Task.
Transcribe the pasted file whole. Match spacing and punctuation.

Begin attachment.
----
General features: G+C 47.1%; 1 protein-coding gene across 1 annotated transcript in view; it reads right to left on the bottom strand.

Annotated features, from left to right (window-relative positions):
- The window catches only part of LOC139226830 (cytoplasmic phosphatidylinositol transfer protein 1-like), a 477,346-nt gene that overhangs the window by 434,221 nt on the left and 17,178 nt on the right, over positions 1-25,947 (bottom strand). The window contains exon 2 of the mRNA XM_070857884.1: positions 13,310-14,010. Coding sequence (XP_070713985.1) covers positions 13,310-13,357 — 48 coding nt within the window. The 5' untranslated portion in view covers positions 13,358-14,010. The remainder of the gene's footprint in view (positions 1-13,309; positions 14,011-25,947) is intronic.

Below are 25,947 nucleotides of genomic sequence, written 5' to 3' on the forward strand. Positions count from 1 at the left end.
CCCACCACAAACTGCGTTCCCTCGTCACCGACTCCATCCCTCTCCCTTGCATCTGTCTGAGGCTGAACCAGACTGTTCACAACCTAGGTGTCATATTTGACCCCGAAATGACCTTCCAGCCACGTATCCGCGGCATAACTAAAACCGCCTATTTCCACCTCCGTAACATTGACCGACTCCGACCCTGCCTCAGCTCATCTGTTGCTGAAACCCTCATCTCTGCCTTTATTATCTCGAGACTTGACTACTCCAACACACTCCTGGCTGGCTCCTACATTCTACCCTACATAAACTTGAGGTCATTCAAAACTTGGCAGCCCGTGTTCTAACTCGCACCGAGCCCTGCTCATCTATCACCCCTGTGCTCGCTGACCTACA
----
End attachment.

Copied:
General features: G+C 47.1%; 1 protein-coding gene across 1 annotated transcript in view; it reads right to left on the bottom strand.

Annotated features, from left to right (window-relative positions):
- The window catches only part of LOC139226830 (cytoplasmic phosphatidylinositol transfer protein 1-like), a 477,346-nt gene that overhangs the window by 434,221 nt on the left and 17,178 nt on the right, over positions 1-25,947 (bottom strand). The window contains exon 2 of the mRNA XM_070857884.1: positions 13,310-14,010. Coding sequence (XP_070713985.1) covers positions 13,310-13,357 — 48 coding nt within the window. The 5' untranslated portion in view covers positions 13,358-14,010. The remainder of the gene's footprint in view (positions 1-13,309; positions 14,011-25,947) is intronic.

Below are 25,947 nucleotides of genomic sequence, written 5' to 3' on the forward strand. Positions count from 1 at the left end.
CCCACCACAAACTGCGTTCCCTCGTCACCGACTCCATCCCTCTCCCTTGCATCTGTCTGAGGCTGAACCAGACTGTTCACAACCTAGGTGTCATATTTGACCCCGAAATGACCTTCCAGCCACGTATCCGCGGCATAACTAAAACCGCCTATTTCCACCTCCGTAACATTGACCGACTCCGACCCTGCCTCAGCTCATCTGTTGCTGAAACCCTCATCTCTGCCTTTATTATCTCGAGACTTGACTACTCCAACACACTCCTGGCTGGCTCCTACATTCTACCCTACATAAACTTGAGGTCATTCAAAACTTGGCAGCCCGTGTTCTAACTCGCACCGAGCCCTGCTCATCTATCACCCCTGTGCTCGCTGACCTACA